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The use of corticosteroids in the management of costochondritis

Three Part Question

In [adults diagnosed with costochondritis] is [corticosteroid therapy of clinical benefit] in [reducing presenting symptomatology]?

Clinical Scenario

A 42-year-old man presented to the emergency department with unilateral parasternal chest pain of recent onset. Examination revealed reproducible tenderness overlying the 2nd to 4th right sided costochondral junctions. Significant differentials were excluded subsequent to clinical examination and normal investigations, and a diagnosis of costochondritis was made. You prescribe ibuprofen, however he states he is intolerant to all non-steroidal anti-inflammatory drugs and asks whether there are any alternative treatments. Your registrar suggests giving either a local corticosteroid injection or oral soluble format prednisolone. You wonder what evidence exists to support this.

Search Strategy

Ovid MEDLINE (from 1946 to February 2012)
EMBASE (from 1980 to 2012 Week 05)
[exp steroids/ or "steroid".mp. or exp adrenal cortex hormones/ or "adrenal cortex hormones".mp. or "corticosteroids".mp. or exp methylprednisolone/ or "methylprednisolone".mp. or exp hydrocortisone/ or "hydrocortisone".mp. or exp dexamethasone/ or "dexamethasone".mp. or exp prednisolone/ or "prednisolone".mp] AND [ Tietze$.mp. or exp costochondritis/] AND [exp pain/ or exp symptom$/] LIMIT to human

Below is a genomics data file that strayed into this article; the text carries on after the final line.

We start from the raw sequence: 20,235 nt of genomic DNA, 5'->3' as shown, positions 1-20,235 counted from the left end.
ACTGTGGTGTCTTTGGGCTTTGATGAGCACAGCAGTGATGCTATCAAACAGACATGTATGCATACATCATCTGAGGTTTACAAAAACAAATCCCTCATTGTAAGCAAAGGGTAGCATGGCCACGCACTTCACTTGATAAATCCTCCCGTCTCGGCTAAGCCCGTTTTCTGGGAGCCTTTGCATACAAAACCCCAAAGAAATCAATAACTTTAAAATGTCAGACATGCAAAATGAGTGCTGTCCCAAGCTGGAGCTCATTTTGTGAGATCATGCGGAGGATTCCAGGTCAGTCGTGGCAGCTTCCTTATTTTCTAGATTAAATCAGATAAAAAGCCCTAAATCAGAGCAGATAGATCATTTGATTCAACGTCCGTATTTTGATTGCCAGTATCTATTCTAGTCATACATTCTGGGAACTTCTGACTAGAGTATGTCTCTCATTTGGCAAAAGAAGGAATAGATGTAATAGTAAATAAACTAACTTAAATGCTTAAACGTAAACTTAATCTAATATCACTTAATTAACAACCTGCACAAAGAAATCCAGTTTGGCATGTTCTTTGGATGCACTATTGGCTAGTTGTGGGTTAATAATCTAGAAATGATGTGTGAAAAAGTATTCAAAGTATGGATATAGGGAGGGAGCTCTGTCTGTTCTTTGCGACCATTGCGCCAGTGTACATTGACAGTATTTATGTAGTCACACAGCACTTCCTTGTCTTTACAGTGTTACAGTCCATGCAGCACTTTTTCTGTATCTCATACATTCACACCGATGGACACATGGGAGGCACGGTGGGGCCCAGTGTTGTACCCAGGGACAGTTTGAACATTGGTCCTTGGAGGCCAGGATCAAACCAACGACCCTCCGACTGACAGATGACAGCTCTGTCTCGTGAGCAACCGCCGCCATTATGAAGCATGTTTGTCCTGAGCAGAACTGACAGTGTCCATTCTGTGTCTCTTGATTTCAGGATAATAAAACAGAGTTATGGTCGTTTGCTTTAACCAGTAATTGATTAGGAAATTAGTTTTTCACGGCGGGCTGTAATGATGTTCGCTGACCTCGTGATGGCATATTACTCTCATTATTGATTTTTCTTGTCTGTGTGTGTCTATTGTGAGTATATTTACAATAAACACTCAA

36 papers were found.

Search Outcome

No clinical studies, including RCTs, were identified that were relevant to the three part question.


Chest pain is one of the commonest presenting complaints to hospital. In patients with non-cardiac chest pain, up to 49% of adults are diagnosed with musculoskeletal pain, of which a common cause is costochondritis, also known as costosternal syndrome or anterior chest wall syndrome. Due to the variable course of this condition, patients frequently present to the emergency department, resulting in multiple admissions and unnecessary investigations. The diagnosis is based on clinical signs and symptoms, comprising chest wall pain at multiple levels, exacerbated by local palpation and/or movement. Costochondritis, as a diagnosis, is commonly used interchangeably with Tietze syndrome (the latter being a rare disorder and is distinguishable by a localised swelling of a single costal cartilage, typically the second or third rib). Although separate, their treatment is usually the same. The traditional treatment for costochondritis, where safe and appropriate, is oral non-steroidal anti-inflammatory drugs; however, local corticosteroid injections/oral corticosteroids have empirically been purported to have benefit in refractory presentations. At present, there are no published trials assessing the use of corticosteroids in costochondritis.

Clinical Bottom Line

There are no clinical studies assessing the use of corticosteroids in the management of costochondritis. This area needs to be researched and explored further by way of conducting randomised control trials before incorporating into clinical practice.